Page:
You may not have noticed — you’re a busy person — but Josh Smith changed teams mid-year. There was a big to-do about it way back. Say what you will about Smoove, but the man stays on the court. The fewest games he’s ever played in a season was 66, and that was the lockout season of 2011-2012, when the schedule only had 66 games.
This year, Smith took his durability to a new level. When the Detroit Pistons released him on December 22, he had played in all 28 of their games. On December 26, the Houston Rockets signed him after he cleared waivers and played him that night. Then he played 54 more games. In all, Smith led the league with 83 games played. Which, of course, is highly unusual.
In fact, the last player to break the 82-game barrier like Smoove was Ramon Sessions just last year, because of a trade from the Bobcats to the Bucks. The only other time in the last ten years this has happened was Jarrett Jack in the 2010-2011 season, when he was traded from the Raptors to the New Orleans Hornets.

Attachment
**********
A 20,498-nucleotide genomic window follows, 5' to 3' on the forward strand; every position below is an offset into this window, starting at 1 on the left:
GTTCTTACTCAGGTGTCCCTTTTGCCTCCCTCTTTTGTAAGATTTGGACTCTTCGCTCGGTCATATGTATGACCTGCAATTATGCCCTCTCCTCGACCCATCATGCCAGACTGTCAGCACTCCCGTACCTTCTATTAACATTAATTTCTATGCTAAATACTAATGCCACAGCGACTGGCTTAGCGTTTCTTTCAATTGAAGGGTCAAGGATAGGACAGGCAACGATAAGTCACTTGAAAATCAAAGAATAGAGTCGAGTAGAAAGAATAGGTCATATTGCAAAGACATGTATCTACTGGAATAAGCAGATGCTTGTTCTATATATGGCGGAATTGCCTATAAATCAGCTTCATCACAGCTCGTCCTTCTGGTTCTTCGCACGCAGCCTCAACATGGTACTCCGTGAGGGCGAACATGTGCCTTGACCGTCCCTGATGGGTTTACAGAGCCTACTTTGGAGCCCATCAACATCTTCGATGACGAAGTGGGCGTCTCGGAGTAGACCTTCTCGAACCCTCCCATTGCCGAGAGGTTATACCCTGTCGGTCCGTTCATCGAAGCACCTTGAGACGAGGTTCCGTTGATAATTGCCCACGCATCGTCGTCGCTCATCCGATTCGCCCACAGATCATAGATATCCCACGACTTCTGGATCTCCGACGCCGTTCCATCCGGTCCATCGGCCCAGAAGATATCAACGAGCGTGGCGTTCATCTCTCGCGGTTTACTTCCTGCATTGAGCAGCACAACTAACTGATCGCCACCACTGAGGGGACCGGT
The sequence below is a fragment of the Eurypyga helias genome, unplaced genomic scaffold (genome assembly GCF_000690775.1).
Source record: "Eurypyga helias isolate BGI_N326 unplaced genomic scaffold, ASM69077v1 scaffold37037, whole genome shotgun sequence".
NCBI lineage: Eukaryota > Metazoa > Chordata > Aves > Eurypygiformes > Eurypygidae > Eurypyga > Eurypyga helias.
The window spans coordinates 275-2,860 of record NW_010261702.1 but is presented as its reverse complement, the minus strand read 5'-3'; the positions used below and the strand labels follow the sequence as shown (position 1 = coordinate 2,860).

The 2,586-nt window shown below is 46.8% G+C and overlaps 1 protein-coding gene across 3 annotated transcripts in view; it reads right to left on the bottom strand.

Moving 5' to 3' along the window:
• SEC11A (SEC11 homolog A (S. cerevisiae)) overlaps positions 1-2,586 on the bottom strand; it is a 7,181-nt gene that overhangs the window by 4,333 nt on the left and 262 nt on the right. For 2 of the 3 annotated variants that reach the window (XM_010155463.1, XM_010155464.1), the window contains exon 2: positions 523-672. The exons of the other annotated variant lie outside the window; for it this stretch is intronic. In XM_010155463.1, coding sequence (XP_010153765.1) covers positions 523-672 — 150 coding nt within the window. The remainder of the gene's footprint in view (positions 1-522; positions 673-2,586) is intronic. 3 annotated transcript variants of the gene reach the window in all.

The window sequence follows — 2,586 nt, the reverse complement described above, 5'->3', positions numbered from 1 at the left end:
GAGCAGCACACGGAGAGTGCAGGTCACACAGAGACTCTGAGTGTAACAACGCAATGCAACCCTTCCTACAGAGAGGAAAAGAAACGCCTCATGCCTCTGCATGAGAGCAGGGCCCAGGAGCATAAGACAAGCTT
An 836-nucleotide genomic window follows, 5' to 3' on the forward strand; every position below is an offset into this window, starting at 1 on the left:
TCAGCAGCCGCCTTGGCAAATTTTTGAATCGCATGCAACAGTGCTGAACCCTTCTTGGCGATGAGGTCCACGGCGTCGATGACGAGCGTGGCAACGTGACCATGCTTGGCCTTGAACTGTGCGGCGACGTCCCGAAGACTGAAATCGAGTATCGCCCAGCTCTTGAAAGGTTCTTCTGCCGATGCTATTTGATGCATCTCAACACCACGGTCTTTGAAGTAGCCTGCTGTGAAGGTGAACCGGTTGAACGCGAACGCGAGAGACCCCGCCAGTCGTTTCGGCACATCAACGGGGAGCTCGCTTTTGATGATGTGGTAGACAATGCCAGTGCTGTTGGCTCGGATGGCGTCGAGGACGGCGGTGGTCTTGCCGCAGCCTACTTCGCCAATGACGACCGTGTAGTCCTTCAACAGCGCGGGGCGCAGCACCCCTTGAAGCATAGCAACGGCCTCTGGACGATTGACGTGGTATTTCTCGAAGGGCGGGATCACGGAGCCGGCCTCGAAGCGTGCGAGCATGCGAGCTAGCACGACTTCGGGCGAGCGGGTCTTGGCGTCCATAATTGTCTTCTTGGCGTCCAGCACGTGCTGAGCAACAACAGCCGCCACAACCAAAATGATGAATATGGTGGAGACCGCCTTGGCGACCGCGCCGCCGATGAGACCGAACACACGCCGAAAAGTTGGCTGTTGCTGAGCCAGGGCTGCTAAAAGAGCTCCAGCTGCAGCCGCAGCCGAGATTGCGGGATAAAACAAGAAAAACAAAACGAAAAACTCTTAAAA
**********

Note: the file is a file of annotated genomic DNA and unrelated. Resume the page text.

Since we’re already in the “weird statistics” rabbit hole, let’s take a look at the all-time leaders in games played in a single season. Ignoring the ABA because they were super weird, we have Hall of Famer Walt Bellamy as the leader with…88 GAMES?! How is that possible?
Bellamy was traded from the Knicks to the Pistons for Dave DeBusschere in December of 1968. Remember, the NBA didn’t have chartered flights back then, so schedules were more unbalanced to account for travel. Still, the dude put in work, and he wasn’t a slouch on the court, either. He averaged 17 points and 12 rebounds that season.
It also bears noting that since Josh Smith was jettisoned by the Pistons, he improved considerably as the primary big man off the bench for the Rockets, anchoring the second unit defense and doing lots of the things that Hawks fans remember from his glory days. He even shot a not-so-terrible 33 percent from beyond the arc in Houston!
Josh Smith’s got one extra game on his legs than anyone else in the NBA, so hopefully his special place in obscure NBA history doesn’t mean he’s dragging his butt around in the playoffs. The Rockets need him.